DISCLAIMER: I get all psychological and analytic about a concrete instance of me sinning particularly [yes, I know, technically, it should be “my sinning particularly,” but correct grammar is actually harder to understand in this case – it hinders comprehensibility…]. If confessions and analysis of a particular sin is not your kind of read, then you may want to find another post to read. Sorry… Anyway…
Any responsible and careful reader of the Bible will know that we are weak in ourselves. Sin and Satan sometimes don’t even need to work all that hard to tempt us into doing something we do not want to do, though we are too weak to resist. If it weren’t for the grace and power of Christ and for the Holy Spirit indwelling in us, we would still be under the slavery of the dominion of Sin, as powerless and as pitiful as a random Israelite during the time of Pharaoh’s oppression.
But what I want to write about today is that there are times when we are experientially (i.e. we feel like we are) “above the influence” of sin, if you will. A family member recently told me that recently I have been somewhat of a jerk / a**hole (i.e. rude, insubordinate, haughty, conceited, inconsiderate, etc.). I’m paraphrasing, but you get the idea.
Now as you can imagine, I wasn’t going to let this criticism slide on by. I didn’t like this, and as usual, demanded to make this person justify his accusations. Never mind the fact that I knew pretty well he was almost completely right. But I had to hear him tell it, because God forbid this person truly accuse me of something though not back it up with support. [Side note: now, for everyone out there who point out people’s flaws, keep doing it, but please take the time and extra effort to show the person you are correcting why they are deserving of this constructive criticism – it really helps them to hear your criticism. But I digress.]
Okay, so I was not happy about this. But, mind you, I wasn’t angry or furious in one sense. If you actually hooked me up on the spot with a battery of physical tests, you will have probably not seen my blood pressure rise all that much. Experientially, I did not feel hot-blooded. I was indignant, but I felt calm and collected and totally in control of my emotions.
So I didn’t “lose my temper” or “blow my top” or raise my voice. But what I did was I consciously became what I was accused of (namely, being a rude, arrogant, self-conceited, self-righteous, “innocent” jerk) just to spite the other person and “punish” them for accusing me “falsely/unfairly.” I did not play the victim card, but went on full offense and defense, parring their words with well-constructed phrases and other things that let me off the hook. I was firing back with cold and cruel precision.
But, of course, in doing so, not only was I sinning in my self-righteousness, I was sinning by intentionally and spitefully becoming explicitly the sinning person I was accused of being.
The whole time I felt like I was in full control of my emotions and my other faculties, but my very actions (though not my feelings, interestingly enough) betrayed my sinfulness and my willingness to let sin take over and manifest itself in my actions. So sin actually won out and manifest itself in me, even though I was in “full control” of myself. Weird, huh?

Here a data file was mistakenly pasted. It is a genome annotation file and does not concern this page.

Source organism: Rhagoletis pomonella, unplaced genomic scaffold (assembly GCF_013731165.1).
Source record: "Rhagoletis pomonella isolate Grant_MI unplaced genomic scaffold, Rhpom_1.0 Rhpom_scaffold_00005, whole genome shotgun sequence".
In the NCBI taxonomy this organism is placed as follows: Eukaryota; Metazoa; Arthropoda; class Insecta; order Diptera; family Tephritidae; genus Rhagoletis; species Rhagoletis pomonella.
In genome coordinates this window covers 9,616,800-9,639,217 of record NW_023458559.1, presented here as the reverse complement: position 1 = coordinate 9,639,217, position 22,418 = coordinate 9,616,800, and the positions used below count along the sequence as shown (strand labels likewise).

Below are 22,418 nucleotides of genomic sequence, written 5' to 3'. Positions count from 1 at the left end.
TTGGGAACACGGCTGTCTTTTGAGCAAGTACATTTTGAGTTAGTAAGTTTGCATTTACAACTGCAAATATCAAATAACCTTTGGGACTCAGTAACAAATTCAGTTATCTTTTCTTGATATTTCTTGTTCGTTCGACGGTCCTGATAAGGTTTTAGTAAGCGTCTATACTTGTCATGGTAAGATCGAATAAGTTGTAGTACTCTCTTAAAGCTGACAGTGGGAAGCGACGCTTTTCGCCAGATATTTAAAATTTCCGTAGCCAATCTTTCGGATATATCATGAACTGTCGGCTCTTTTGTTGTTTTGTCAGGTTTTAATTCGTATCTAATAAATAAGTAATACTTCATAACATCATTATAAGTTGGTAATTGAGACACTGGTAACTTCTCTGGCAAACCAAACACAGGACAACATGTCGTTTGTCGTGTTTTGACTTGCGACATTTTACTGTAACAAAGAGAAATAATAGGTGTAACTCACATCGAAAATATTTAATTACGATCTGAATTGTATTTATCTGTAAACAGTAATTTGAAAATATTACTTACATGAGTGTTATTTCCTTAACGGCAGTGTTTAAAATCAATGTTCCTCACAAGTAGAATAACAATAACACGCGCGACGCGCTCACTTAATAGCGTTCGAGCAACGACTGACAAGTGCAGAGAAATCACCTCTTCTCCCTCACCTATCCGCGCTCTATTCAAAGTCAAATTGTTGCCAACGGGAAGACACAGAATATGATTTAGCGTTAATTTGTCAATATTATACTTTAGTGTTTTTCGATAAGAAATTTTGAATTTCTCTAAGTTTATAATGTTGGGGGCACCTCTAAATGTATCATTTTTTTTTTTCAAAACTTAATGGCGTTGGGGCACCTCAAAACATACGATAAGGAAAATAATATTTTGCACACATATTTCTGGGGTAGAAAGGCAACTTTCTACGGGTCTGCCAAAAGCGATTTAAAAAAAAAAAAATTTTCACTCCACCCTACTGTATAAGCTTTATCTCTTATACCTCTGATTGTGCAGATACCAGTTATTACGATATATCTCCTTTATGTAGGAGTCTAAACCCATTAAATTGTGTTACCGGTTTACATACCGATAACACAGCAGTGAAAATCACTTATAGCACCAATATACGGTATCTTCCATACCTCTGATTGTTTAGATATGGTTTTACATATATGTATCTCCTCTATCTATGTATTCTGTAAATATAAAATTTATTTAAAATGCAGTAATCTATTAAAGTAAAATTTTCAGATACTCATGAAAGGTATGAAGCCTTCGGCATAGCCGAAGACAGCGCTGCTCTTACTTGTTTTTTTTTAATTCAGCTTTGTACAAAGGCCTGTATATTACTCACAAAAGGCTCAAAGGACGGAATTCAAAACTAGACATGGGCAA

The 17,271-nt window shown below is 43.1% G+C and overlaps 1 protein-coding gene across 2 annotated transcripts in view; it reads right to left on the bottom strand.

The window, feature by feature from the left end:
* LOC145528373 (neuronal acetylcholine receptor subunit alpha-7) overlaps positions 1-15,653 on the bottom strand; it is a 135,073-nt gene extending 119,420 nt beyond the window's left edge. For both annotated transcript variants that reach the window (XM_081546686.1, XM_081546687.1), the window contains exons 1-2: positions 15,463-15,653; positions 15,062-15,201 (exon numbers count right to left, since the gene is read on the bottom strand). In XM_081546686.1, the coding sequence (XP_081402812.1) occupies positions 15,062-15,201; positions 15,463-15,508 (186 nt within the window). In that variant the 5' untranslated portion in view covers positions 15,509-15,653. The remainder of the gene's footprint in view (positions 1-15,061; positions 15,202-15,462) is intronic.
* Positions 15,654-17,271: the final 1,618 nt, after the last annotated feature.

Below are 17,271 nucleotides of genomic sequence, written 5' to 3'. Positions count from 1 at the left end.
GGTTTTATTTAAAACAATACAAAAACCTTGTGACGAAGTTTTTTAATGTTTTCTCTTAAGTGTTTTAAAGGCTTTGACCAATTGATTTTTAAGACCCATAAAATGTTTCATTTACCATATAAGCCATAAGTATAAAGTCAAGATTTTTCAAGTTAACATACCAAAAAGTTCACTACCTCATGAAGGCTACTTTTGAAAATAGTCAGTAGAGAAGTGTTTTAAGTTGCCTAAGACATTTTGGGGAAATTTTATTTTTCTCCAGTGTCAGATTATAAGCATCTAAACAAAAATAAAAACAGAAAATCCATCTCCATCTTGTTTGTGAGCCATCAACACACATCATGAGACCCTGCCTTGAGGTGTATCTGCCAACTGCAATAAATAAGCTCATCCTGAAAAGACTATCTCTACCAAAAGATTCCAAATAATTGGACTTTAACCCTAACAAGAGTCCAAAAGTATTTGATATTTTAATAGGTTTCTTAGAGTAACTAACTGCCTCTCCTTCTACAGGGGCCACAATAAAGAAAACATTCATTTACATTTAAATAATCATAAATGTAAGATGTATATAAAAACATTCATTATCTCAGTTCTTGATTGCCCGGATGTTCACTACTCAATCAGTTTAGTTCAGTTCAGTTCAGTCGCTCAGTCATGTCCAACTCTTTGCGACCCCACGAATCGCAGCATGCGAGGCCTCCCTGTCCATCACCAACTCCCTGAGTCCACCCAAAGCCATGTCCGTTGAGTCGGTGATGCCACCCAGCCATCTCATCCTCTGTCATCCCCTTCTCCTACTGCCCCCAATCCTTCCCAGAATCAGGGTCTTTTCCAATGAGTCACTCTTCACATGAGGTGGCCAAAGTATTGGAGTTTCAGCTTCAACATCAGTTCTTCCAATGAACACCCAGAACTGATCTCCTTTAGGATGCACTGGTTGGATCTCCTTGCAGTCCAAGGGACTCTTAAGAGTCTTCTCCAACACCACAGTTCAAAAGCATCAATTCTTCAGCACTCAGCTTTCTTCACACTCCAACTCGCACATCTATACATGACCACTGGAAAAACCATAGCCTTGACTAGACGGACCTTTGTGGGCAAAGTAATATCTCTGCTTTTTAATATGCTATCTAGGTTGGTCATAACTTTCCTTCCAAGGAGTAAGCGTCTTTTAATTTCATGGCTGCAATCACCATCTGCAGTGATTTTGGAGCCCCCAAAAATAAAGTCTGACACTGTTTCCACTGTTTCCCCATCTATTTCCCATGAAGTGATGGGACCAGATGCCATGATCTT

Sin did not even need to try to tempt me to anger or spite. I freely chose it. I intentionally chose it. I acted like the donkey in heat from the Book of Ezekiel. I didn’t need Sin to bring lovers to seduce me into sin. I freely searched out Sin.
To put it another way, let us consider the foolish young lad in Proverbs, who gets hooked and seduced by the smooth words of the adulterous harlot. We all recognize (or at least ought to) the utter foolishness of that young man tempted by sin.
But today, I acted even more foolishly than that young man. Today, I didn’t even need Sin to tempt me. It wasn’t like I was that innocent young man trying to be good, and stumbling upon a prostitute and falling in with her. Rather, I was even more foolish, for there was no harlot to tempt me, but I went out and chose to sin. How foolish is that?
I guess I wanted to write this to show the cunningness and slyness of Sin. I want to warn you to be vigilant, but I am not writing this to make any Christian despair. For I cannot in good conscience write that this happened because Sin truly reigns in me, because that would be a lie. Sin is powerful (it has dominion over this world for sure), and it is smart, and it is efficient, and it is sneaky, and it can indeed tempt and cause me to stumble many times, but it cannot and does not reign in me, because Christ reigns in me.
I may still be weak and powerless, and I may even, perversely, open the back door to let sin enter my heart, given that I am still a sinner and not perfectly whole, but I am already Christ’s very own. I am already sanctified. I have already been bought with a price, and I am no longer my own, so even if I betray myself and try to give myself over to sin, Christ can go to Sin and say, “Dean has no right to hand himself over to you. He has already been bought with my blood. He is already united to me, and I will not let him go.”
Granted, we may be handed over temporarily to sin, and we are not fully sanctified, and we must struggle and fight against Sin all our life, but let us never forget that Christ has already struck the fatal blow to Sin and Death and Satan, and he will strike the Final, Decimating Blow to Death and Sin itself.